Thursday, February 25, 2010

The Cauldron as Symbol

At the Olympics opening ceremonies a huge cauldron on Vancouver's waterfront was unveiled and lit.  Shortly after that it was revealed that the cauldron would be kept in place after the games.  What is not so clear is if the cauldron will remain lit indefinitely or only for special occasions.

The media has focused on the controversial fence surrounding the flame.  But many people have come forth to question the cauldron itself.

Prior to the games there was much speculation that this cauldron might be a radical departure from previous games in keeping with the "greenest games" theme that VANOC was trying to promote.  Some people promoted the idea of a "cauldron" that used efficient LED lighting powered by BC's relatively clean power sources.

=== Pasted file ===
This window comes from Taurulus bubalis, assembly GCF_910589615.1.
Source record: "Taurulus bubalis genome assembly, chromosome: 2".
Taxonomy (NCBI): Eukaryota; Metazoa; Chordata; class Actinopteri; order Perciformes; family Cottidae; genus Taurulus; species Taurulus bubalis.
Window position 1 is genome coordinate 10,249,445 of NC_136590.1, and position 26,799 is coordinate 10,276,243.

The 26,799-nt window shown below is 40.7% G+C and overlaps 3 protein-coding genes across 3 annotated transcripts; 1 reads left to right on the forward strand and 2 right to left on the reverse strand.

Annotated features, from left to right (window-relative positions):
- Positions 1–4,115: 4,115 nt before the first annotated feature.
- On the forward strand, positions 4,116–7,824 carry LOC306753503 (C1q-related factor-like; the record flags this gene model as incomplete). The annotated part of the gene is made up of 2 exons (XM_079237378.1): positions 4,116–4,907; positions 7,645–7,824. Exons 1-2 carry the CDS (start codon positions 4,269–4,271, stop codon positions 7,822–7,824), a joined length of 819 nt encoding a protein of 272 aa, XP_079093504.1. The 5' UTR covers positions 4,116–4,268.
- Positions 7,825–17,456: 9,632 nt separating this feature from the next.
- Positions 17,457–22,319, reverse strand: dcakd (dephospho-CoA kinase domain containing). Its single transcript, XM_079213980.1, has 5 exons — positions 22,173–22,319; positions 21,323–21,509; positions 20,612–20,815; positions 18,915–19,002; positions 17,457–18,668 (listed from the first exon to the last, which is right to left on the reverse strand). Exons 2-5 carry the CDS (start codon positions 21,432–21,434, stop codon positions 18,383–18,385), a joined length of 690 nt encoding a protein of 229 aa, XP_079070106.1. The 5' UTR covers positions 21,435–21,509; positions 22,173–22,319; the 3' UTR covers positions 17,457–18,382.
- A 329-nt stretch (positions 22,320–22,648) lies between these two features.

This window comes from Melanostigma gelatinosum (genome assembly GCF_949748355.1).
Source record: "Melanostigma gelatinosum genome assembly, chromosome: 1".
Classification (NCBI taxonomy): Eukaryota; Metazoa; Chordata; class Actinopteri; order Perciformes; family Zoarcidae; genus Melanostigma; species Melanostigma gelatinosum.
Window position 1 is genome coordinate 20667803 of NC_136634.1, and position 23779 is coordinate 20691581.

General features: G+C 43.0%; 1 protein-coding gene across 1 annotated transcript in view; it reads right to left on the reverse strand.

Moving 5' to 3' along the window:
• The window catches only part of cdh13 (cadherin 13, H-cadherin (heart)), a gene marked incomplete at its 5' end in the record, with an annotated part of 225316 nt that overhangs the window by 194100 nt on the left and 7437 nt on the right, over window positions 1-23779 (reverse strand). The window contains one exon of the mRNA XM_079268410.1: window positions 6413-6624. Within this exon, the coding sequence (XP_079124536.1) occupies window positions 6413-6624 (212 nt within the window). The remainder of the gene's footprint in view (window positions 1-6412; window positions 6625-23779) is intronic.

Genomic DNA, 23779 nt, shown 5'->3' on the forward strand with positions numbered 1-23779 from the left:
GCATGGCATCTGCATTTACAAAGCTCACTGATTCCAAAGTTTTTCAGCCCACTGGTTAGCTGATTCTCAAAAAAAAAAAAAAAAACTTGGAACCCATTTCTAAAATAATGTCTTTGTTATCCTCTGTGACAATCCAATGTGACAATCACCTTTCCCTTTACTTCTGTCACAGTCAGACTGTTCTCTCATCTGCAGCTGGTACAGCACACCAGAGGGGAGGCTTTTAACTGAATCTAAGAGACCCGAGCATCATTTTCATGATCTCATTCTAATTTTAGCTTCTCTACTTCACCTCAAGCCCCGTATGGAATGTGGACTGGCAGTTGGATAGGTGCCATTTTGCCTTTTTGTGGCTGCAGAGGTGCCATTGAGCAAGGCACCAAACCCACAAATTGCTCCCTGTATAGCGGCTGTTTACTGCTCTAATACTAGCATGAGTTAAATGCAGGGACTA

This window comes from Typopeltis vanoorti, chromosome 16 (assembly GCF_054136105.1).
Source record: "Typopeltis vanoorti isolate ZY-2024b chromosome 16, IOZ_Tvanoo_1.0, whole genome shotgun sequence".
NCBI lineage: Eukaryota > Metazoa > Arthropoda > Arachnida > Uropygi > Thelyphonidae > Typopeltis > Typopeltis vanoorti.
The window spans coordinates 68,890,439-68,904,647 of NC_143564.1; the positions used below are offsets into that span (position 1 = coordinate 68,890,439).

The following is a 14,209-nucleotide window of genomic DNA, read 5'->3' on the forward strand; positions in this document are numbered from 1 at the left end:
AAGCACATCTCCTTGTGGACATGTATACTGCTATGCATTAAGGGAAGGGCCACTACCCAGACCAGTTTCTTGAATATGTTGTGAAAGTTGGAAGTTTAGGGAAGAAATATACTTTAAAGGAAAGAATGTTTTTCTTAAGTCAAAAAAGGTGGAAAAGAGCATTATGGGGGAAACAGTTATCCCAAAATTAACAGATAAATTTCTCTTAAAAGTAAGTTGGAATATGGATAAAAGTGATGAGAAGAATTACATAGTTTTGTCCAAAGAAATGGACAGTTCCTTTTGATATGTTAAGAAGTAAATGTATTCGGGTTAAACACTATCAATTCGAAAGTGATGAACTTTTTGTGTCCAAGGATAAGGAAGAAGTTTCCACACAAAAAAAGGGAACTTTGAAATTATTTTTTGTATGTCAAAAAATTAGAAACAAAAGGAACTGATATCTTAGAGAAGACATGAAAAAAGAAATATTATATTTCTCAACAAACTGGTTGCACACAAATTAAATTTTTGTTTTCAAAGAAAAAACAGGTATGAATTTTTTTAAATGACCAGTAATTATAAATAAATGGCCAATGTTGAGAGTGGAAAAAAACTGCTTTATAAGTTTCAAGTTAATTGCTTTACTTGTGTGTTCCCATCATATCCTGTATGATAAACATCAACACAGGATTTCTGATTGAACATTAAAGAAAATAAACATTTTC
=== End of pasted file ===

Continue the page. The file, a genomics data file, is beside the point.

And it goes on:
Instead VANOC chose a cauldron that consisted of not one but four huge natural gas flames.  Compared to the huge greenhouse gas footprint that the games will leave, the emissions from these flames are relatively minor.

But, more important is the symbolism associated with the cauldron.  If VANOC was really taking sustainability seriously why didn't they choose a design that produced fewer emissions than previous cauldrons?  Even if they had to keep a small flame there could have been a spectacular design that combined a smaller flame with some LED lighting.

And one has to question the symbolism of the city of Vancouver keeping the flame around even if it is only lit occasionally.

photo by GillTy. / CC BY-NC 2.0

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